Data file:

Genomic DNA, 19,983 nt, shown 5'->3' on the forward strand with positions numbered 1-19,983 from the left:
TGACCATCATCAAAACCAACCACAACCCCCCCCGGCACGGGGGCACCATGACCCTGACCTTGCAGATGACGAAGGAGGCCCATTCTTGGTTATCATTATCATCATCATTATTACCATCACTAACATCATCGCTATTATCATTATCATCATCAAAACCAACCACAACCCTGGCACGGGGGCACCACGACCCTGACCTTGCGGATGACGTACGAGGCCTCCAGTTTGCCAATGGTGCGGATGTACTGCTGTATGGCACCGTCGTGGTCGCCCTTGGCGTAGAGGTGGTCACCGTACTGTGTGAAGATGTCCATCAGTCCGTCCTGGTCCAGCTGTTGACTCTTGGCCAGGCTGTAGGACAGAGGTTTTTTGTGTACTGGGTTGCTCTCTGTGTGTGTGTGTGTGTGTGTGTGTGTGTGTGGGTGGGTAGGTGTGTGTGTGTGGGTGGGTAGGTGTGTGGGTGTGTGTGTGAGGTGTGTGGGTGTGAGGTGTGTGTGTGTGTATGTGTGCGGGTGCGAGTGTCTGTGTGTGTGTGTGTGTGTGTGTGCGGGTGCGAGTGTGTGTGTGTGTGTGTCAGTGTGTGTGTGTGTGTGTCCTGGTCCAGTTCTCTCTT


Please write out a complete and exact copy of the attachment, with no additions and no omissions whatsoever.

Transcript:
Genomic DNA, 19,983 nt, shown 5'->3' on the forward strand with positions numbered 1-19,983 from the left:
TGACCATCATCAAAACCAACCACAACCCCCCCCGGCACGGGGGCACCATGACCCTGACCTTGCAGATGACGAAGGAGGCCCATTCTTGGTTATCATTATCATCATCATTATTACCATCACTAACATCATCGCTATTATCATTATCATCATCAAAACCAACCACAACCCTGGCACGGGGGCACCACGACCCTGACCTTGCGGATGACGTACGAGGCCTCCAGTTTGCCAATGGTGCGGATGTACTGCTGTATGGCACCGTCGTGGTCGCCCTTGGCGTAGAGGTGGTCACCGTACTGTGTGAAGATGTCCATCAGTCCGTCCTGGTCCAGCTGTTGACTCTTGGCCAGGCTGTAGGACAGAGGTTTTTTGTGTACTGGGTTGCTCTCTGTGTGTGTGTGTGTGTGTGTGTGTGTGTGTGGGTGGGTAGGTGTGTGTGTGTGGGTGGGTAGGTGTGTGGGTGTGTGTGTGAGGTGTGTGGGTGTGAGGTGTGTGTGTGTGTATGTGTGCGGGTGCGAGTGTCTGTGTGTGTGTGTGTGTGTGTGTGCGGGTGCGAGTGTGTGTGTGTGTGTGTCAGTGTGTGTGTGTGTGTGTCCTGGTCCAGTTCTCTCTT